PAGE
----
Setting up an online store: why it is easier than ever

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Thinking about taking your business to the next level - 5 reasons why you should go online

In the UK, almost 9 out of 10 of us shopped online in 2020. If you’re a committed digital purchaser, it might be hard to imagine that it isn’t everyone already, but it very nearly is. And the market is growing in terms of volume of sales as well, with online shopping predicted to grow by over a third again by 2023. (Statista, 2022).

That could account for why more than 10,000 new ecommerce companies were registered with Companies House in 2021. Some people are looking to take control of their future employment by opening their own company, and others looking to shore up their finances with a side hustle.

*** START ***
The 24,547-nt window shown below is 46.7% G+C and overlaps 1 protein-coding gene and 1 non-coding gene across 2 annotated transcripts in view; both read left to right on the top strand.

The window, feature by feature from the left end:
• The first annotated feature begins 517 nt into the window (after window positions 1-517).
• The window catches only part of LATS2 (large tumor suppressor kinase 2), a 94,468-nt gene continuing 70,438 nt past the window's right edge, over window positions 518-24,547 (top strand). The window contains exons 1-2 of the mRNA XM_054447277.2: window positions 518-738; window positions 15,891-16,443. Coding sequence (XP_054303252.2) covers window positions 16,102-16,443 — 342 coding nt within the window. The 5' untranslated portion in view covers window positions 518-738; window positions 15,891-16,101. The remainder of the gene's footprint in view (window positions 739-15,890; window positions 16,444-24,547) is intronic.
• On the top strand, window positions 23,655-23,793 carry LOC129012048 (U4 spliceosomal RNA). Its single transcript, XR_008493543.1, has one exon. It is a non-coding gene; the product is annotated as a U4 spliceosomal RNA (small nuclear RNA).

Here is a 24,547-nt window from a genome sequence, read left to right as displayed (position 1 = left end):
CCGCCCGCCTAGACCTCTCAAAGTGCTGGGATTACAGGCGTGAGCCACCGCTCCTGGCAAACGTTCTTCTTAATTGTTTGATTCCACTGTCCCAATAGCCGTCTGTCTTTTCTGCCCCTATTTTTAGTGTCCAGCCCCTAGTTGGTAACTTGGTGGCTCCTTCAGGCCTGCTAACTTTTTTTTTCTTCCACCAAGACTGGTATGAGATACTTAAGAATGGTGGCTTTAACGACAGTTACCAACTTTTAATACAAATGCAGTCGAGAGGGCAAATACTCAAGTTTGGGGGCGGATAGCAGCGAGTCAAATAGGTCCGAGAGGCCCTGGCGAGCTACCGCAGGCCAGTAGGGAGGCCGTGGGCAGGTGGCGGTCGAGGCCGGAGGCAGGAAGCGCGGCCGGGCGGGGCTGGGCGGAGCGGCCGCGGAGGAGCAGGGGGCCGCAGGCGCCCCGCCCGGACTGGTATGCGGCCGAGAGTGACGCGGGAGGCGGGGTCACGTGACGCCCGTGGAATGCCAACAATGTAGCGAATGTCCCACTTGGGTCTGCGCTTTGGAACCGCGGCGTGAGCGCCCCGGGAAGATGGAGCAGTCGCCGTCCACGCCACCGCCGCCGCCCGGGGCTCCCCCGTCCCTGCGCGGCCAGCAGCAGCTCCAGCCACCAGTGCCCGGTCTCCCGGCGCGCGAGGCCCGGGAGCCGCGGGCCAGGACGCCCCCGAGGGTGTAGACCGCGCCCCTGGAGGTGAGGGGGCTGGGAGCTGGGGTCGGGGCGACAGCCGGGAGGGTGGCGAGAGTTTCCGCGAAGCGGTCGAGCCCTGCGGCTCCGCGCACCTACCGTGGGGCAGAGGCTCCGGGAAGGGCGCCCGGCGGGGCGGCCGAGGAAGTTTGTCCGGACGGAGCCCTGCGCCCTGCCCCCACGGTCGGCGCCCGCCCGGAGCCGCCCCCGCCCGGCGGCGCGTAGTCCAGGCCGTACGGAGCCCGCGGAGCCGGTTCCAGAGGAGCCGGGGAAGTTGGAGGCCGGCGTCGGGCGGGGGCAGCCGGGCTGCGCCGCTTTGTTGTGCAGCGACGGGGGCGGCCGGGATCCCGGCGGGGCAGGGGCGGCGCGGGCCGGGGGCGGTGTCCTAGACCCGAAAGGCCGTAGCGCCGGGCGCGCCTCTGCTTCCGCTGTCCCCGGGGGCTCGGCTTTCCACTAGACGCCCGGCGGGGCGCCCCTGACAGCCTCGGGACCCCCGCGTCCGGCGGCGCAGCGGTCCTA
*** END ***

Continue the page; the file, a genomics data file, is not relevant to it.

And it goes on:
But whatever the driver, one thing that is the same for everyone, it’s never been easier to create and maintain an online store. Should it be something you’re considering but need a bit more information before taking the plunge, read on to get the low down on why opening an ecommerce store might be more accessible than you first thought.

cost effective solutions

1. Low start-up costs

In comparison to a bricks and mortar outlet, online retail is a much more affordable route. As you don’t need to merchandise a shop, you don’t need to invest in shelving or display cabinets, or props to make it look enticing to passers-by. The rental of a high street retail unit is quite significantly more than the hosting costs for a website as well.